2172. Tuberculosis and HIV coinfection in hospitalized Colombian patients
Session: Poster Abstract Session: HIV: Other Opportunistic Conditions
Saturday, October 29, 2016
Room: Poster Hall
  • TB poster.pdf (1.2 MB)
  • Background: Patients with HIV have between 20 and 37 times greater risk of tuberculosis. Concomitant treatment of latent tuberculosis (TB) infection with early highly active antiretroviral therapy (HAART) in high prevalence countries helped decrease HIV-associated infections by 44% and mortality decreased by 35%.

    Methods: Descriptive study including patients admitted with TB/HIV at six hospitals in Medellin, Colombia, where data were prospectively collected for one year.

    Results: 128 HIV/TB infected patients were admitted: 79.7% were male with a mean age of 38.4 years (standard deviation 11.3). De novo HIV diagnosis was made in 28.9%. At the time of admission 47% of patients were on HAART and 35% were adherent. 85.2% of patients had CD4 counts less than 200 CD4 cells/uL and 68.8 had HIV viral loads greater thas 100,000 copies/mL. 8.5% of patients had had tuberculin testing within the last year, 4 of the tuberculin tests were positive and only one was treated. 41.8% of patients had previously had TB, and of these only 13% were on HAART. Types of compromise with tuberculosis are depicted in table 1. The main concomitant opportunisitic infections were candidiasis (14.1%), histoplasmosis (11.7%) and toxoplasmosis (7.8%). Antituberculous medication toxicity occurred in 12.5%; 3.9% needed change in treatment. The mean hospital stay was 23.2 (SD +14.7) days, 14.8% of patients required admission to the ICU and 10.2% readmission, mortality was 5.5%


    Table 1: Types of compromise with tuberculosis.

    Type of tuberculosis

    N 128


    Only pulmonary TB

    44 (34.4)

    Extrapulmonary + pulmonary

    62 (48.4)

    Extrapulmonary (without pulmonary)

    22 (17.2)


    8 (6.3)


    3 (2.3)


    3 (2.3)


    6 (4.7)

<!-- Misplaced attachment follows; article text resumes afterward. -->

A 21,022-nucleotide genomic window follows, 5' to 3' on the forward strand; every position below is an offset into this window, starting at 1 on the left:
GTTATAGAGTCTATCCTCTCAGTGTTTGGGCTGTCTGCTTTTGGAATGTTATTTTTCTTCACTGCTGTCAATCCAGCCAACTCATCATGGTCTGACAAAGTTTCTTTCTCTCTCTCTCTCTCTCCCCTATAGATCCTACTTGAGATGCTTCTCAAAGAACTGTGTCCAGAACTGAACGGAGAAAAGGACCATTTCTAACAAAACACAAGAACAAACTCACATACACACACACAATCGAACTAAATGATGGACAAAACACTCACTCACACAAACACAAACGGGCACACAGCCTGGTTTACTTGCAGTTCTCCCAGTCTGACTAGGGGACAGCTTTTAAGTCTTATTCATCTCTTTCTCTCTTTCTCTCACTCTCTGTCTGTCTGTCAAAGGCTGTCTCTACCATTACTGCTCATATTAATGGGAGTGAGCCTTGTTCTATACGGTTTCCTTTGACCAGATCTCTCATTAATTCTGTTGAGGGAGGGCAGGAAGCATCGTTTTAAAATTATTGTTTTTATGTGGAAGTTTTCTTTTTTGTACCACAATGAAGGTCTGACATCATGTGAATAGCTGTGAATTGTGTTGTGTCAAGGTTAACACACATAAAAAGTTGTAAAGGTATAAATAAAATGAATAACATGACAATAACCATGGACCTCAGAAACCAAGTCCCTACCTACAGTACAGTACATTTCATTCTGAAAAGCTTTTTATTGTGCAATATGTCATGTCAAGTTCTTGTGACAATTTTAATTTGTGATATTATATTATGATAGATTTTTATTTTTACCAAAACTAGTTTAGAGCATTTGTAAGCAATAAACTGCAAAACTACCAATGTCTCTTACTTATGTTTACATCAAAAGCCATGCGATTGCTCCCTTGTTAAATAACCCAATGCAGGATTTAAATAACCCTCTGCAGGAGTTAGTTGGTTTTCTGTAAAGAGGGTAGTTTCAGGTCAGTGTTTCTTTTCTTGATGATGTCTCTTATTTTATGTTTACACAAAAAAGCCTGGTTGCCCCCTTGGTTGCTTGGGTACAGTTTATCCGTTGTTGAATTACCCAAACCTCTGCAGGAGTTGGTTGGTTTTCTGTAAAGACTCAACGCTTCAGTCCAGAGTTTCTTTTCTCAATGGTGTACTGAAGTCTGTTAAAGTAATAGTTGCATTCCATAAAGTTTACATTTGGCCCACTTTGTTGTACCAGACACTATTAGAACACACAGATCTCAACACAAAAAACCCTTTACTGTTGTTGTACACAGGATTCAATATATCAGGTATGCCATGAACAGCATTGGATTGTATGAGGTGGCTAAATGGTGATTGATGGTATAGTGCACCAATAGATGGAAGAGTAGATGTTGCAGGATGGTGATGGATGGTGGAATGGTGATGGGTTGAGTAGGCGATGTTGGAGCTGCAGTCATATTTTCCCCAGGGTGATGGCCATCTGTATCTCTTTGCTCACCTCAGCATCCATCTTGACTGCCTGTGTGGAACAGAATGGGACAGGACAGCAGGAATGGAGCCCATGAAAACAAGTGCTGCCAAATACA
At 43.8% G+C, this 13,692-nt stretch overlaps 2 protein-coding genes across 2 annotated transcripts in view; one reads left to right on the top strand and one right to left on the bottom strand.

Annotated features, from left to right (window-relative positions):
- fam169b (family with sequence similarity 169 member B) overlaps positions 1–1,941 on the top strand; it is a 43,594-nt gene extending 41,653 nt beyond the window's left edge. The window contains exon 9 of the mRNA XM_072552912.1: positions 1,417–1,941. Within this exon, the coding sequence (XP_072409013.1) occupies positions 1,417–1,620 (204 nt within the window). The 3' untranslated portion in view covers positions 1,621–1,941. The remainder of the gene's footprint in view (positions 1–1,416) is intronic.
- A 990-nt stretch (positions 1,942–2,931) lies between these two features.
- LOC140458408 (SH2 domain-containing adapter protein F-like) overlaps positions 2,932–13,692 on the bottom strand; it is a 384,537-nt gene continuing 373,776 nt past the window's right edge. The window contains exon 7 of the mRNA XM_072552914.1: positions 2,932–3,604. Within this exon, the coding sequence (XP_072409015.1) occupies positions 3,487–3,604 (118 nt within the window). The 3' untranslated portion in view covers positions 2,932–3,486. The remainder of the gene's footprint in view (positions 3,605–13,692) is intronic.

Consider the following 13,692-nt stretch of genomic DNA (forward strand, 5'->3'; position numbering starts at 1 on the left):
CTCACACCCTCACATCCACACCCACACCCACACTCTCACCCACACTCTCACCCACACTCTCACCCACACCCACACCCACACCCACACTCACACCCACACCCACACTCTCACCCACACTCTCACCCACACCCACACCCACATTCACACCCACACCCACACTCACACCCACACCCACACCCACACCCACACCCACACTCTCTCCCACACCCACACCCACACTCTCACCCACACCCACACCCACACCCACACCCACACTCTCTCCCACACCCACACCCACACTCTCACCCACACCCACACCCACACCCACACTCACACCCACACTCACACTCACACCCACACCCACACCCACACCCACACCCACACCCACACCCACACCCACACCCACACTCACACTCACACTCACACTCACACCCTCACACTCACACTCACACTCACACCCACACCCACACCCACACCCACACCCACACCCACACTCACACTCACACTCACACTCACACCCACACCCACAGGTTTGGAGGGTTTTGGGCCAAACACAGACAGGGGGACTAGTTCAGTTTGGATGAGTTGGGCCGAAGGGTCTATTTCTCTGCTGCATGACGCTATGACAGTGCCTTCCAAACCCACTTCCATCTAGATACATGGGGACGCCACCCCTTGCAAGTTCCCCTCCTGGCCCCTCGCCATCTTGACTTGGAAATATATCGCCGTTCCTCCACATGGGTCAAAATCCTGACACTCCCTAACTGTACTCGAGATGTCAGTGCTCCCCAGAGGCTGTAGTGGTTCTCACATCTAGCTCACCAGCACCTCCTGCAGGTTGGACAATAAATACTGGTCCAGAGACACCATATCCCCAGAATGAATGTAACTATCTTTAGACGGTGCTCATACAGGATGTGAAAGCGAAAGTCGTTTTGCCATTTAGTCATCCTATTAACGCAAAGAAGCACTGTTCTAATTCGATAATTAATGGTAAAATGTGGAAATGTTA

Others: bone, peritoneal, soft tissues, intestinal, pleura

    Conclusion: Sustainable strategies in order to implement and maintain LTBI diagnosis and treatment programs in HIV/TB coinfected patients, as well as programs enforcing the use and adherence to HAART are needed in developing countries where the burden of TB is high

    Maria Alvarez, Resident1, Juan Pablo Villa, Infectious disease resident2, Carlos Agudelo Restrepo, MD, MSc3, Alicia Hidron, MD, DTMH4, Lina Echeverri, MD5, Jaime Mauricio Ramirez, MD6, Adriana Ocampo, MD7, Glenys Porras, MD8, Ivan Trompa, MD9, Carlos Restrepo, MD, MSc10, Laura Restrepo, Medicine Student1 and Alejandro Eusse, Medicine Student1, (1)Universidad Pontificia Bolivariana, Medellin, Colombia, (2)Internal Medicine, Universidad Pontificia Bolivariana, Medellin, Colombia, (3)Infectious Diseases, Clínica Universitaria Bolivariana Universidad Pontificia Bolivariana, Medellín, Colombia, (4)Medicine, Universidad Pontificia Bolivariana, Medellin, Colombia, (5)Hospital San Vicente Fundación, Medellin, Colombia, (6)Hospital Universitario San Vicente Fundación, Medellin, Colombia, (7)Centros Especializados San Vicente Fundación, Rionegro, Colombia, (8)Hospital General de Medellin, Medellin, Colombia, (9)IPS Universitaria, Clínica León XIII, Medellin, Colombia, (10)Clinica Universitaria Pontificia Bolivariana, Medellin, Colombia


    M. Alvarez, None

    J. P. Villa, None

    C. Agudelo Restrepo, None

    A. Hidron, None

    L. Echeverri, None

    J. M. Ramirez, None

    A. Ocampo, None

    G. Porras, None

    I. Trompa, None

    C. Restrepo, None

    L. Restrepo, None

    A. Eusse, None

    Findings in the abstracts are embargoed until 12:01 a.m. CDT, Wednesday Oct. 26th with the exception of research findings presented at the IDWeek press conferences.